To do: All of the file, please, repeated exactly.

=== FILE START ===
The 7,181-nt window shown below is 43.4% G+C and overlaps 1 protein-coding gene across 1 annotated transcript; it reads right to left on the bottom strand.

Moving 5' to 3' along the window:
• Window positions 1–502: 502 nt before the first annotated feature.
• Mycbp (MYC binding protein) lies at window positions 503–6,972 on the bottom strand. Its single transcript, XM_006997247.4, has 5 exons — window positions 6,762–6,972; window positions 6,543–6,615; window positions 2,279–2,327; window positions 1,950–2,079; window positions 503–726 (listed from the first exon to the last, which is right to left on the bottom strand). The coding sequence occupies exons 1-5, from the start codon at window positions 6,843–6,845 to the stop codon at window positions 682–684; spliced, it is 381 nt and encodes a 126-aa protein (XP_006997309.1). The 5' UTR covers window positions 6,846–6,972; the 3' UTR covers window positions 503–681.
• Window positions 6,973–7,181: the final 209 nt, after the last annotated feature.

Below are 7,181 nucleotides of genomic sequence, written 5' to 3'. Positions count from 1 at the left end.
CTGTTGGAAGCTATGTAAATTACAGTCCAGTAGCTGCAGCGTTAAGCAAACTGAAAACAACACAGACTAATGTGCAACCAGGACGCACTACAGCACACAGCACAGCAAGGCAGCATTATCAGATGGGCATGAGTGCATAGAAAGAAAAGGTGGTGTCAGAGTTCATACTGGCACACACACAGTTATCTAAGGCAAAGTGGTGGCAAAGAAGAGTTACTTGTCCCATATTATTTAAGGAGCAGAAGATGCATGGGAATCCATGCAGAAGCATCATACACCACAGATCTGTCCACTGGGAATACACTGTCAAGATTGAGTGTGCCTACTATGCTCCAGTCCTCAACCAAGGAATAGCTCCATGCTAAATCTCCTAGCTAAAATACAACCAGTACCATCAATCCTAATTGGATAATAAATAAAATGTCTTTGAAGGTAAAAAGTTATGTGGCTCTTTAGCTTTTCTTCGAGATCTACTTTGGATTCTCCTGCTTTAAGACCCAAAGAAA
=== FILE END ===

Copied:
The 7,181-nt window shown below is 43.4% G+C and overlaps 1 protein-coding gene across 1 annotated transcript; it reads right to left on the bottom strand.

Moving 5' to 3' along the window:
• Window positions 1–502: 502 nt before the first annotated feature.
• Mycbp (MYC binding protein) lies at window positions 503–6,972 on the bottom strand. Its single transcript, XM_006997247.4, has 5 exons — window positions 6,762–6,972; window positions 6,543–6,615; window positions 2,279–2,327; window positions 1,950–2,079; window positions 503–726 (listed from the first exon to the last, which is right to left on the bottom strand). The coding sequence occupies exons 1-5, from the start codon at window positions 6,843–6,845 to the stop codon at window positions 682–684; spliced, it is 381 nt and encodes a 126-aa protein (XP_006997309.1). The 5' UTR covers window positions 6,846–6,972; the 3' UTR covers window positions 503–681.
• Window positions 6,973–7,181: the final 209 nt, after the last annotated feature.

Below are 7,181 nucleotides of genomic sequence, written 5' to 3'. Positions count from 1 at the left end.
CTGTTGGAAGCTATGTAAATTACAGTCCAGTAGCTGCAGCGTTAAGCAAACTGAAAACAACACAGACTAATGTGCAACCAGGACGCACTACAGCACACAGCACAGCAAGGCAGCATTATCAGATGGGCATGAGTGCATAGAAAGAAAAGGTGGTGTCAGAGTTCATACTGGCACACACACAGTTATCTAAGGCAAAGTGGTGGCAAAGAAGAGTTACTTGTCCCATATTATTTAAGGAGCAGAAGATGCATGGGAATCCATGCAGAAGCATCATACACCACAGATCTGTCCACTGGGAATACACTGTCAAGATTGAGTGTGCCTACTATGCTCCAGTCCTCAACCAAGGAATAGCTCCATGCTAAATCTCCTAGCTAAAATACAACCAGTACCATCAATCCTAATTGGATAATAAATAAAATGTCTTTGAAGGTAAAAAGTTATGTGGCTCTTTAGCTTTTCTTCGAGATCTACTTTGGATTCTCCTGCTTTAAGACCCAAAGAAA